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Why does Nitrogen gain a positive charge in this mechanism ?

In this nucleophilic substitution :Screenshot 2020-03-30 at 17.44.30.png
Reply 1
Because the nitrogen has formed 4 bonds, when it "normally" only forms three. The positive charge comes from a H+ ion which forms a dative covalent bond from the nitrogen, making it's "fourth bond", in which the positive charge is shared over the whole part of the compound. The RNH3+ part of the molecule is deprotonated to form RNH2 and a H+ ion.
(edited 4 years ago)
Reply 2
Original post by Deggs_14
Because the nitrogen has formed 4 bonds, when it "normally" only forms three. The positive charge comes from a H+ ion which forms a dative covalent bond from the nitrogen, making it's "fourth bond", in which the positive charge is shared over the whole part of the compound. The RNH3+ part of the molecule is deprotonated to form RNH2 and a H+ ion.

At what point does it form a dative covalent bond with a H+ ion ? It was already bonded to 3 Hs in NH3 and then forms a fourth bond with its lone pair with the Carbocation.
Reply 3
Original post by lhh2003
At what point does it form a dative covalent bond with a H+ ion ? It was already bonded to 3 Hs in NH3 and then forms a fourth bond with its lone pair with the Carbocation.


It doesn’t, you’re correct in saying the dative covalent bone forming is the nucleophilic attack of the carbon from the nitrogen in ammonia. A H atom is lost to a form H+ ion, which in essence is another molecule of NH3 reacting as a base by accepting a proton forming NH4+.
Reply 4
I'm also v confused w/ this. because isn't the N atom more electronegative than the other atoms its bonded to so if anything it should have a partial -ve charge.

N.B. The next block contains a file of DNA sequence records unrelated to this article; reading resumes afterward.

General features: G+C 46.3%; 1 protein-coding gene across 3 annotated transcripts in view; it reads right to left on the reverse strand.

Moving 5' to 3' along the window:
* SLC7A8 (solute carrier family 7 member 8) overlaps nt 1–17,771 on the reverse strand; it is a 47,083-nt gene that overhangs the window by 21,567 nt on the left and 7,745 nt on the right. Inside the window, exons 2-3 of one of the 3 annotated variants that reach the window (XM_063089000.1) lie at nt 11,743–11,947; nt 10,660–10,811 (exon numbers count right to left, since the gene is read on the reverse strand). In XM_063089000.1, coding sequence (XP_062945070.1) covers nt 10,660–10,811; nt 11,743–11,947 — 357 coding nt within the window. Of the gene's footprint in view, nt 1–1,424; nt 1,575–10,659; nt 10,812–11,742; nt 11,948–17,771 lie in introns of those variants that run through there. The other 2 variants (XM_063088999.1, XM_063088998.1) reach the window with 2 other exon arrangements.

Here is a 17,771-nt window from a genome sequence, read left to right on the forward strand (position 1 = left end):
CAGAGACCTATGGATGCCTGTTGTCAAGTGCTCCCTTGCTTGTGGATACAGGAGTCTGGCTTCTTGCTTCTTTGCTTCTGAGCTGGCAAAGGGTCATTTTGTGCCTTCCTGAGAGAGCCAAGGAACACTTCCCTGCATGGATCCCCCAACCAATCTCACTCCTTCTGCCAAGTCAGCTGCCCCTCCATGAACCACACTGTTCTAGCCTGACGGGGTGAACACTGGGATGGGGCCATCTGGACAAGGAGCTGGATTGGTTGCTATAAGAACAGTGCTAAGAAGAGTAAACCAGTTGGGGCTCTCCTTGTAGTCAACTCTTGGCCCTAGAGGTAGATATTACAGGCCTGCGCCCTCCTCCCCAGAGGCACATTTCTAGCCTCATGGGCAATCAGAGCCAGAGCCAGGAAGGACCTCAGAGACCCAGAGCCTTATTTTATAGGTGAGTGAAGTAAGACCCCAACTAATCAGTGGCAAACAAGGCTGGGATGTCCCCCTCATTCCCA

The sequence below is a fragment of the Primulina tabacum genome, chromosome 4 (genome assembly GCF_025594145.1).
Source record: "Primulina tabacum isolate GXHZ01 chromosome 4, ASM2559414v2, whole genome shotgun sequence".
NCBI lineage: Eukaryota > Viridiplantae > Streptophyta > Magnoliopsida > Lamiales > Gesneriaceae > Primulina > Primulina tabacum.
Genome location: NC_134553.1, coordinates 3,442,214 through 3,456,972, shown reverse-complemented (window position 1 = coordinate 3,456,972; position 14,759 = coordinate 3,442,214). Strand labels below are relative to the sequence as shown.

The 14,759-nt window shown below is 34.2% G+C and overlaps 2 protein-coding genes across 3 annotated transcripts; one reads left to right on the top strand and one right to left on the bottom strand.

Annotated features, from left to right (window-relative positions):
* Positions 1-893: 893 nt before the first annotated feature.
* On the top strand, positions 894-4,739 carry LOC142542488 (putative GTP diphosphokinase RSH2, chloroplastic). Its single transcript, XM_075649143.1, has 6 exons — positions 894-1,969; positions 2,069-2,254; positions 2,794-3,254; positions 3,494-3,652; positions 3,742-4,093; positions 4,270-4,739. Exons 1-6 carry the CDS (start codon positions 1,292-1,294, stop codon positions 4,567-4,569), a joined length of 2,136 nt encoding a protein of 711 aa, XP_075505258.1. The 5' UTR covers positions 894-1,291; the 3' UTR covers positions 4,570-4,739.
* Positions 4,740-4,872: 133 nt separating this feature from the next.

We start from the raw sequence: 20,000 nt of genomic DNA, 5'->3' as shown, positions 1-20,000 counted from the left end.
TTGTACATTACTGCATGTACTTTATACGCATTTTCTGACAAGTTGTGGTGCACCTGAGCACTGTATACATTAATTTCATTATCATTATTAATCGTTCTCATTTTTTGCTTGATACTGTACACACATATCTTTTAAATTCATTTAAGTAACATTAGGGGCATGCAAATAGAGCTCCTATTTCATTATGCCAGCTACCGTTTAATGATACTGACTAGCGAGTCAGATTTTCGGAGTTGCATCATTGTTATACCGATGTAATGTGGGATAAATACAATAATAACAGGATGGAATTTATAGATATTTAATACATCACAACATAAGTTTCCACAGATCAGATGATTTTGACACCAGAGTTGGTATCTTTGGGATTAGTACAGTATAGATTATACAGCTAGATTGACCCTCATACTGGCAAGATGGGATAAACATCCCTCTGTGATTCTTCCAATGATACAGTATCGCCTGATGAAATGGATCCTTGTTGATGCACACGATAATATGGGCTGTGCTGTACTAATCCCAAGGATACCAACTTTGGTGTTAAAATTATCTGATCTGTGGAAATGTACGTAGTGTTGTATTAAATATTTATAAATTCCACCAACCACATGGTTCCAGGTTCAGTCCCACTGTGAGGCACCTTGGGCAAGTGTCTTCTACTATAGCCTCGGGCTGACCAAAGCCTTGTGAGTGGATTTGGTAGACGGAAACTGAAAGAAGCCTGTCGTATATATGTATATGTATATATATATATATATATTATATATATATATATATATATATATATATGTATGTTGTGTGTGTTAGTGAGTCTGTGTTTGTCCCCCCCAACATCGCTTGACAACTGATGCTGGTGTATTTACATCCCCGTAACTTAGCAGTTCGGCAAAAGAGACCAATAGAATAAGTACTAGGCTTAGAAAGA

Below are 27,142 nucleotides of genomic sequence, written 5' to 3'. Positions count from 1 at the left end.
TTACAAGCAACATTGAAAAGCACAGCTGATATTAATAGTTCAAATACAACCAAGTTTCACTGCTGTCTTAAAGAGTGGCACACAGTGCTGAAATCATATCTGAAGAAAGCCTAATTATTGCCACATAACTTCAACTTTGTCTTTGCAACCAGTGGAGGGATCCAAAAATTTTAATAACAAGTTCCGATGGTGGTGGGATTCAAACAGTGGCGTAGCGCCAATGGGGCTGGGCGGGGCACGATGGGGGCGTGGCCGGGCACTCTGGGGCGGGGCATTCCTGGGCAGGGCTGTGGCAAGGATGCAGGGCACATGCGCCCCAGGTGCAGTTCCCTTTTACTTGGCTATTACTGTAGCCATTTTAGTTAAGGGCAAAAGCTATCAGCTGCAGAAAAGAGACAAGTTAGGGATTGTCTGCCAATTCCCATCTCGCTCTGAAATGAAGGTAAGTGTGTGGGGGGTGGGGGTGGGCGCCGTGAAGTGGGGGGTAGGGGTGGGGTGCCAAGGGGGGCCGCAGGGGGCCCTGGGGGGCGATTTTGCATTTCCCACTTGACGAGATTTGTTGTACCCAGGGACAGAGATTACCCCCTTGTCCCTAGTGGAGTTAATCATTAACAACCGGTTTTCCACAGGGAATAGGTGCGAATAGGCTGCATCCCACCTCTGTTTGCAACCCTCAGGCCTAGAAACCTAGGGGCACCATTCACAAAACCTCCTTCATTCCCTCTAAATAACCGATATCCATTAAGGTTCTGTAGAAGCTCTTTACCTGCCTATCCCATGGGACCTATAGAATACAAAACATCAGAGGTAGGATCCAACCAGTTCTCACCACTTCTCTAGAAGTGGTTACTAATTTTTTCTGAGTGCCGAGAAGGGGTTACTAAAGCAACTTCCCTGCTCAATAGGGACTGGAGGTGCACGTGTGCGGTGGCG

Original post by lhh2003
In this nucleophilic substitution :Screenshot 2020-03-30 at 17.44.30.png
Original post by Anis_M
I'm also v confused w/ this. because isn't the N atom more electronegative than the other atoms its bonded to so if anything it should have a partial -ve charge.


Same I feel that people have answered why nitrogen forms a positive charge on the NH4+ but why does the nitrogen atom itself when attached to the alkane form a positive charge?
Original post by Lebkuchen
Same I feel that people have answered why nitrogen forms a positive charge on the NH4+ but why does the nitrogen atom itself when attached to the alkane form a positive charge?

Hey. Think of it like this, a dative covalent bond is when both electrons come from 1 atom. In this case, heterolytic fission (bond breaking of C-Br) occurred bc of partial charges. The Br took both electrons in the bond and thus formed a negative ion (anion). The N has donated both of its electrons (lone pair of electrons) to C or carbocation. That’s why N has a positive charge. It loses a H+ to get back to normal neutral N as the N-H bond breaks via heterolytic fission also and N has its lone pair back. Hope that helps :smile:
Original post by Muhammad Razak
Hey. Think of it like this, a dative covalent bond is when both electrons come from 1 atom. In this case, heterolytic fission (bond breaking of C-Br) occurred bc of partial charges. The Br took both electrons in the bond and thus formed a negative ion (anion). The N has donated both of its electrons (lone pair of electrons) to C or carbocation. That’s why N has a positive charge. It loses a H+ to get back to normal neutral N as the N-H bond breaks via heterolytic fission also and N has its lone pair back. Hope that helps :smile:

wait lowkey I think I understand it as nitrogen forms the dative covalent bonds it donates a pair thus getting the positive charge and the positive charge is cancelled out when nitrogen gains back a pair of electrons not used in forming bonds which in essence is like losing a proton as it's protons - electrons = 0 the compound is now neutral
Original post by Anis_M
I'm also v confused w/ this. because isn't the N atom more electronegative than the other atoms its bonded to so if anything it should have a partial -ve charge.

This has little to do with electronegativity and more to do with electrons. Before the N attacks it is neutral and has a lone pair of electrons (those 2 black dots). When it forms a bond with something else it effectively gives up one of those electrons, and since it’s lost an electron the N is overall now positively charged.

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